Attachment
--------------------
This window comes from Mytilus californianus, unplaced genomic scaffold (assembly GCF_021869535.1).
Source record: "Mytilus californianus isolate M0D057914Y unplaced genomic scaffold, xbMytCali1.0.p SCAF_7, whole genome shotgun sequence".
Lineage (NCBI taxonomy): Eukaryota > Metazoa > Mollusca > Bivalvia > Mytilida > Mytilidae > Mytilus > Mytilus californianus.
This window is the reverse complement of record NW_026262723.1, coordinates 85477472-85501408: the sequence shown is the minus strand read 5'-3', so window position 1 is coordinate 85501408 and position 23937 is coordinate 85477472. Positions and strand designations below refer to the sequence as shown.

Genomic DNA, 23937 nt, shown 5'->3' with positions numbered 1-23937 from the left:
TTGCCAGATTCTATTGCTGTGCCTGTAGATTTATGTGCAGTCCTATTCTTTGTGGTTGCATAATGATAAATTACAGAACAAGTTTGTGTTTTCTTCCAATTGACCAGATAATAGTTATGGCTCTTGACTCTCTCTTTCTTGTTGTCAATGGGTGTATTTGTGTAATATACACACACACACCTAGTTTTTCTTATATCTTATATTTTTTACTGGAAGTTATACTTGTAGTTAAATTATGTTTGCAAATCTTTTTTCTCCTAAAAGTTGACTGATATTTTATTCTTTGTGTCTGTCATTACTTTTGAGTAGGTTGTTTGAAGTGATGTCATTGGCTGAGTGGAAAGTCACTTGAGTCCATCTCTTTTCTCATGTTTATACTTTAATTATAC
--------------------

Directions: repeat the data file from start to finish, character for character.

This window comes from Mytilus californianus, unplaced genomic scaffold (assembly GCF_021869535.1).
Source record: "Mytilus californianus isolate M0D057914Y unplaced genomic scaffold, xbMytCali1.0.p SCAF_7, whole genome shotgun sequence".
Lineage (NCBI taxonomy): Eukaryota > Metazoa > Mollusca > Bivalvia > Mytilida > Mytilidae > Mytilus > Mytilus californianus.
This window is the reverse complement of record NW_026262723.1, coordinates 85477472-85501408: the sequence shown is the minus strand read 5'-3', so window position 1 is coordinate 85501408 and position 23937 is coordinate 85477472. Positions and strand designations below refer to the sequence as shown.

Genomic DNA, 23937 nt, shown 5'->3' with positions numbered 1-23937 from the left:
TTGCCAGATTCTATTGCTGTGCCTGTAGATTTATGTGCAGTCCTATTCTTTGTGGTTGCATAATGATAAATTACAGAACAAGTTTGTGTTTTCTTCCAATTGACCAGATAATAGTTATGGCTCTTGACTCTCTCTTTCTTGTTGTCAATGGGTGTATTTGTGTAATATACACACACACACCTAGTTTTTCTTATATCTTATATTTTTTACTGGAAGTTATACTTGTAGTTAAATTATGTTTGCAAATCTTTTTTCTCCTAAAAGTTGACTGATATTTTATTCTTTGTGTCTGTCATTACTTTTGAGTAGGTTGTTTGAAGTGATGTCATTGGCTGAGTGGAAAGTCACTTGAGTCCATCTCTTTTCTCATGTTTATACTTTAATTATAC